Exclusive: Casting Director Robi Reed Talks ‘Set It Off’ 20 Years Later

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Exclusive: Casting Director Robi Reed Talks ‘Set It Off’ 20 Years Later
by Wilson Morales

November 6, 2016

Back in the early 1990s, a lot of urban classics came out from that time period BUT none of those films, with the exception of Waiting To Exhale (1995) had a core group of females in lead roles.

This week marks the 20th Anniversary of the release date (Nov.6) for ‘Set It Off,’ which was directed by F. Gary Gray and starred Jada Pinkett Smith, Queen Latifah, Vivica A. Fox, Kimberly Elise, and Blair Underwood.

Released by New Line Cinema, the film centered on four Black women in Los Angeles, California, who decide to plan and execute a bank robbery. They decide to do so for different reasons, although all four want better for themselves and their families.

On a budget of $9 million, the film took in $41M worldwide and became New Line Cinema’s highest-grossing film of 1996. More importantly the cast went on and continue to do well on the big and small screen.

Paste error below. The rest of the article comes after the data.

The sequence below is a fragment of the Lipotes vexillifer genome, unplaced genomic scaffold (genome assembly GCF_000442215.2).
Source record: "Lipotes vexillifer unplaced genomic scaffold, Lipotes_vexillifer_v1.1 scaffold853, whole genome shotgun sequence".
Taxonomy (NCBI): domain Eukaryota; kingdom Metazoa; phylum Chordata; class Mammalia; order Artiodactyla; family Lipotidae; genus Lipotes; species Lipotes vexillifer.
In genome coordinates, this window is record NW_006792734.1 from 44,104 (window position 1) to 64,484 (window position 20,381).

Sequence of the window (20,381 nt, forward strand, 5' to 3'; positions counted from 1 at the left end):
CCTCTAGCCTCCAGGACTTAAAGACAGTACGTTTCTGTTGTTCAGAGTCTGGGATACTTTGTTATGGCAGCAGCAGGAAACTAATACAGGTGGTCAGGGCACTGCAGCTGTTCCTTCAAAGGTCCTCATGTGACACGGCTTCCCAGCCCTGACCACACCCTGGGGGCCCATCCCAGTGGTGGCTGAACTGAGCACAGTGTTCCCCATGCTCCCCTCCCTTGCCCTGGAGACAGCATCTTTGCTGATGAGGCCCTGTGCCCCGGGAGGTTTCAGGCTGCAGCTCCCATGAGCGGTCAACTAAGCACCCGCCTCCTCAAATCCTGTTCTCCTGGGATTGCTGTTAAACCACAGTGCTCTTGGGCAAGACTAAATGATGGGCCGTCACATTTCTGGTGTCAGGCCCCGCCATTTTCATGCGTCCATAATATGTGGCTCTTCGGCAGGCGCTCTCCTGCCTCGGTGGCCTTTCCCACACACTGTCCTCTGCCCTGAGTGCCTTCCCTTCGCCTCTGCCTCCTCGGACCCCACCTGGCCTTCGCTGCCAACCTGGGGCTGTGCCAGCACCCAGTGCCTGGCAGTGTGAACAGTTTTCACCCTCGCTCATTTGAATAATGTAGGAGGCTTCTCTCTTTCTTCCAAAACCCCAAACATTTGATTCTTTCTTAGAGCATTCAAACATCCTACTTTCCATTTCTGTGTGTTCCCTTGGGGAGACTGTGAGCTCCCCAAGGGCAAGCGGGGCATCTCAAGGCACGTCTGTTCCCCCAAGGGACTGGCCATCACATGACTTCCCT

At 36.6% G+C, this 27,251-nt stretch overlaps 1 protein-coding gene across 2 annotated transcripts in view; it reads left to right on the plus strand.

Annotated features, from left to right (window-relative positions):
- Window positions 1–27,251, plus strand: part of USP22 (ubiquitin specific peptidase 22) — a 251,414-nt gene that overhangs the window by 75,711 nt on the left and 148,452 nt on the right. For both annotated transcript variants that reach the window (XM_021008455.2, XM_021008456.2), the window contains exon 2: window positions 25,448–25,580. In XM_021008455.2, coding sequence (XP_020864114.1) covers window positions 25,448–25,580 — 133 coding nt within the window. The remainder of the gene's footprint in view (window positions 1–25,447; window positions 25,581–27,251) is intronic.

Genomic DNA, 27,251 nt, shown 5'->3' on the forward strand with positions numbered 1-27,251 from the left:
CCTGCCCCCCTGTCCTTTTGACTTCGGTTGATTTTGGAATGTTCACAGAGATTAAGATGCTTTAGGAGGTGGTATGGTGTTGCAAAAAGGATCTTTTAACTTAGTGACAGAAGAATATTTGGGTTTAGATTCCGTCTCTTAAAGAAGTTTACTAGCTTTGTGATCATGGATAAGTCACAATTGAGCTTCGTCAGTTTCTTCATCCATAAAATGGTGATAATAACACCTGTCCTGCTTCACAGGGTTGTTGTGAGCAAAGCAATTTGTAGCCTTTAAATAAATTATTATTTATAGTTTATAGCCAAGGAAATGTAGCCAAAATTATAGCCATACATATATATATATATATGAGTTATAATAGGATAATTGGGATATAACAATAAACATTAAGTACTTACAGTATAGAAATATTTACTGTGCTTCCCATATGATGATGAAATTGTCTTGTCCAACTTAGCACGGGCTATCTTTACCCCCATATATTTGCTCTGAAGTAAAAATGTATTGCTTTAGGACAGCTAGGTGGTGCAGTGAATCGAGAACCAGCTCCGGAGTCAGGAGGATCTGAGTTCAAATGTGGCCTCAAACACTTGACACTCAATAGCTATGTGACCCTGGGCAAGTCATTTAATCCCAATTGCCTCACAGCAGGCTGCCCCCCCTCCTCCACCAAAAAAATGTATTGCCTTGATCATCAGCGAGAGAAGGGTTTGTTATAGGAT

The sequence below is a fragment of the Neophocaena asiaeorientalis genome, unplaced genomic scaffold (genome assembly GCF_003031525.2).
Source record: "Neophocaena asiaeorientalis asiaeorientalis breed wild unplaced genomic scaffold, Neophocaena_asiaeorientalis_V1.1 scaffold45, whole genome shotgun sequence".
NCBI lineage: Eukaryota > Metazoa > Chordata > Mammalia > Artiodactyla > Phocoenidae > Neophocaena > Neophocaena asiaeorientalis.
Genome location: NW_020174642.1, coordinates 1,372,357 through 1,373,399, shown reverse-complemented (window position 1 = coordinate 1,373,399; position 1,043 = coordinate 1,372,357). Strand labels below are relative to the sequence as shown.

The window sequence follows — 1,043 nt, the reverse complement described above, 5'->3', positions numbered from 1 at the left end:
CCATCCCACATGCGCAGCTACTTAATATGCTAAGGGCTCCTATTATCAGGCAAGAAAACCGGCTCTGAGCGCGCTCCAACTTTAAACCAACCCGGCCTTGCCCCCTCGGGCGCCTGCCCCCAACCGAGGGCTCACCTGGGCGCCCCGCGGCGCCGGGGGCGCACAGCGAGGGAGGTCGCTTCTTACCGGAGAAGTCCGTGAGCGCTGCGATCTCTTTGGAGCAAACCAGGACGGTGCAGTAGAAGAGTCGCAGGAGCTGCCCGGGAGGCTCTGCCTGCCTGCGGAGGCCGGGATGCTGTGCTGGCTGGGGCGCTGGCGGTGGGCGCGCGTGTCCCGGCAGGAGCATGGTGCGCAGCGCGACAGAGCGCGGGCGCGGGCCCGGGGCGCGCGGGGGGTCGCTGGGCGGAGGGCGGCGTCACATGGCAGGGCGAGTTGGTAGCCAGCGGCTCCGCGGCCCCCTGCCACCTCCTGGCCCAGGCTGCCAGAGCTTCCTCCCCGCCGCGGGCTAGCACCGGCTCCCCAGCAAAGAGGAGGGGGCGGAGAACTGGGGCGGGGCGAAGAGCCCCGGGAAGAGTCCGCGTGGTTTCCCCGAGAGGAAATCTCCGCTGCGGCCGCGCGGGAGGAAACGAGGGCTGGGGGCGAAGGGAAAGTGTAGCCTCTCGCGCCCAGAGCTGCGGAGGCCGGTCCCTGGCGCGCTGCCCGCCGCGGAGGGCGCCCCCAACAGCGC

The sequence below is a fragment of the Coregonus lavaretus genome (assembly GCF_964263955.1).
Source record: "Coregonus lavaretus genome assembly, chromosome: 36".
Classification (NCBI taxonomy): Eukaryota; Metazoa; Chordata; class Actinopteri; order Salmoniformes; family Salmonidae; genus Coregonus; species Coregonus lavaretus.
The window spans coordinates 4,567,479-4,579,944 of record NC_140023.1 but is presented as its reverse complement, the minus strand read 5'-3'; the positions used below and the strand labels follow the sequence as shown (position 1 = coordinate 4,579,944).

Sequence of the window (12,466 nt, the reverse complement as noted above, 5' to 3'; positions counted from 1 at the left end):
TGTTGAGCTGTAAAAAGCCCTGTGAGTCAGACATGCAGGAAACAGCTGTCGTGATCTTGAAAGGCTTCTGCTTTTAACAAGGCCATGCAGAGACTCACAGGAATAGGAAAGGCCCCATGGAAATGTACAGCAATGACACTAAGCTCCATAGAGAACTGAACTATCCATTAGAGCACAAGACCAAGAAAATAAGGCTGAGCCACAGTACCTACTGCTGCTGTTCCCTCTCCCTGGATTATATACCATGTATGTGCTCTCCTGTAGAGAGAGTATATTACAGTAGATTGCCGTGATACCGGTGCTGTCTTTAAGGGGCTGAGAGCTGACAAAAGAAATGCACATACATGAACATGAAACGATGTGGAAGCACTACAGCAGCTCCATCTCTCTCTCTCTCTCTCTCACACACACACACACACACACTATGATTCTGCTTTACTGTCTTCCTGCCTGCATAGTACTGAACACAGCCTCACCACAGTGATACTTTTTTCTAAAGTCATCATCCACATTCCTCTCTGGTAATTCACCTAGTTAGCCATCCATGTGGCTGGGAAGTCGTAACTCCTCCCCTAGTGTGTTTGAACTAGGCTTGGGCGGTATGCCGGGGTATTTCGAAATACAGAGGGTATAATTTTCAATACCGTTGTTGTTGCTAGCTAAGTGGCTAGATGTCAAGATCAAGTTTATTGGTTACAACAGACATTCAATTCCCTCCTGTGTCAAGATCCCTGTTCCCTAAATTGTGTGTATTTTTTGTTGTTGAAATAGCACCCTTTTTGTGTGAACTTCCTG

Putting together this cast was legendary casting director Robi Reed, who has worked with Spike Lee on seven of his early films (School Daze, Do The Right Thing, Jungle Fever, and Malcolm X among them) and also cast cult classics such Harlem Nights, Love Jones, Soul Food, and The Best Man among others.

She is currently the Vice President of Talent and Casting, Original Programming for BET and spoke with Blackfilm.com about working with F. Gary Gray when they put the cast together for Set It Off.

Was this your first project with F. Gary Gray?

Robi Reed: Interesting enough, I first met F. Gary Gray when he worked as a production assistant on a film I cast called Heatwave, which was about the L.A Riots in the 60s that starred James Earl Jones, Blair Underwood and Cicely Tyson. F. Gary Gray was Cicely Tyson’s handler. This was his second film after he did ‘Friday’ with Ice Cube.